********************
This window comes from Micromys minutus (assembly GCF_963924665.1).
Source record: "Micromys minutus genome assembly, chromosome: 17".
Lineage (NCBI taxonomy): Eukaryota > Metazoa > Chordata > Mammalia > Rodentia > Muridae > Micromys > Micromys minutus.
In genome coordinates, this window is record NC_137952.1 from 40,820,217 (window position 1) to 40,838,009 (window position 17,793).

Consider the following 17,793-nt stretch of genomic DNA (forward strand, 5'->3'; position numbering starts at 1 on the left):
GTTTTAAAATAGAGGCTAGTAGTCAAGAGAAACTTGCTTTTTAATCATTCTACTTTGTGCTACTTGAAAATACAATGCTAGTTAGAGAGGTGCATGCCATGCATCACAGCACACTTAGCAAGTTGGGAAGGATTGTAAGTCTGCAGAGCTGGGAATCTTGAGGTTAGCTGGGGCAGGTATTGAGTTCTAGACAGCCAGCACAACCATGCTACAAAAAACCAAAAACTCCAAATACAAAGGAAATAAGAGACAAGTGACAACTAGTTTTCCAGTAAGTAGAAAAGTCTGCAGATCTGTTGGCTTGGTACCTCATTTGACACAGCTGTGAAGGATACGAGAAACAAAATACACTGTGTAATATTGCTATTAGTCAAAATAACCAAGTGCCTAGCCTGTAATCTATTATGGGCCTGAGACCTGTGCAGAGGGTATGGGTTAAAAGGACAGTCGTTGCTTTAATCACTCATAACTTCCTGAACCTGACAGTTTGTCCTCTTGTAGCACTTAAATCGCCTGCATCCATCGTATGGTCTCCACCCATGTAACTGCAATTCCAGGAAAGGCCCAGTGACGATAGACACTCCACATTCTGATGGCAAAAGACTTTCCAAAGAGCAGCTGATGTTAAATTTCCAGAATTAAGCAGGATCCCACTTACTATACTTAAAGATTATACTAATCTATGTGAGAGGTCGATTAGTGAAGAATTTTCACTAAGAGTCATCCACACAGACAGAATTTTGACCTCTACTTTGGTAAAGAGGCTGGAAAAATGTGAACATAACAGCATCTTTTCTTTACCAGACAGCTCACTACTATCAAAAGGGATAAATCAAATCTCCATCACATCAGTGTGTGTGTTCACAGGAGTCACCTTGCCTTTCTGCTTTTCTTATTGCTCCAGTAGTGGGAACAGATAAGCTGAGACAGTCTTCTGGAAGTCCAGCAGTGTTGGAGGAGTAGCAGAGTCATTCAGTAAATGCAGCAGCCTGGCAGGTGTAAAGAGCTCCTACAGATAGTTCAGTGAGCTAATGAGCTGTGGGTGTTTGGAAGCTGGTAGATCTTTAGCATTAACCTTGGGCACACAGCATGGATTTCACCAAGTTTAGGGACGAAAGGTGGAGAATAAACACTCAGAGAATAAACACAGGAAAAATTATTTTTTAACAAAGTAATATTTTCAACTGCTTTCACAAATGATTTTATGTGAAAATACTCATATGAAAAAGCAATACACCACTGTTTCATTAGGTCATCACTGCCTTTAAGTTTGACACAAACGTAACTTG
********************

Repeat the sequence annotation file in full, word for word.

This window comes from Micromys minutus (assembly GCF_963924665.1).
Source record: "Micromys minutus genome assembly, chromosome: 17".
Lineage (NCBI taxonomy): Eukaryota > Metazoa > Chordata > Mammalia > Rodentia > Muridae > Micromys > Micromys minutus.
In genome coordinates, this window is record NC_137952.1 from 40,820,217 (window position 1) to 40,838,009 (window position 17,793).

Consider the following 17,793-nt stretch of genomic DNA (forward strand, 5'->3'; position numbering starts at 1 on the left):
GTTTTAAAATAGAGGCTAGTAGTCAAGAGAAACTTGCTTTTTAATCATTCTACTTTGTGCTACTTGAAAATACAATGCTAGTTAGAGAGGTGCATGCCATGCATCACAGCACACTTAGCAAGTTGGGAAGGATTGTAAGTCTGCAGAGCTGGGAATCTTGAGGTTAGCTGGGGCAGGTATTGAGTTCTAGACAGCCAGCACAACCATGCTACAAAAAACCAAAAACTCCAAATACAAAGGAAATAAGAGACAAGTGACAACTAGTTTTCCAGTAAGTAGAAAAGTCTGCAGATCTGTTGGCTTGGTACCTCATTTGACACAGCTGTGAAGGATACGAGAAACAAAATACACTGTGTAATATTGCTATTAGTCAAAATAACCAAGTGCCTAGCCTGTAATCTATTATGGGCCTGAGACCTGTGCAGAGGGTATGGGTTAAAAGGACAGTCGTTGCTTTAATCACTCATAACTTCCTGAACCTGACAGTTTGTCCTCTTGTAGCACTTAAATCGCCTGCATCCATCGTATGGTCTCCACCCATGTAACTGCAATTCCAGGAAAGGCCCAGTGACGATAGACACTCCACATTCTGATGGCAAAAGACTTTCCAAAGAGCAGCTGATGTTAAATTTCCAGAATTAAGCAGGATCCCACTTACTATACTTAAAGATTATACTAATCTATGTGAGAGGTCGATTAGTGAAGAATTTTCACTAAGAGTCATCCACACAGACAGAATTTTGACCTCTACTTTGGTAAAGAGGCTGGAAAAATGTGAACATAACAGCATCTTTTCTTTACCAGACAGCTCACTACTATCAAAAGGGATAAATCAAATCTCCATCACATCAGTGTGTGTGTTCACAGGAGTCACCTTGCCTTTCTGCTTTTCTTATTGCTCCAGTAGTGGGAACAGATAAGCTGAGACAGTCTTCTGGAAGTCCAGCAGTGTTGGAGGAGTAGCAGAGTCATTCAGTAAATGCAGCAGCCTGGCAGGTGTAAAGAGCTCCTACAGATAGTTCAGTGAGCTAATGAGCTGTGGGTGTTTGGAAGCTGGTAGATCTTTAGCATTAACCTTGGGCACACAGCATGGATTTCACCAAGTTTAGGGACGAAAGGTGGAGAATAAACACTCAGAGAATAAACACAGGAAAAATTATTTTTTAACAAAGTAATATTTTCAACTGCTTTCACAAATGATTTTATGTGAAAATACTCATATGAAAAAGCAATACACCACTGTTTCATTAGGTCATCACTGCCTTTAAGTTTGACACAAACGTAACTTG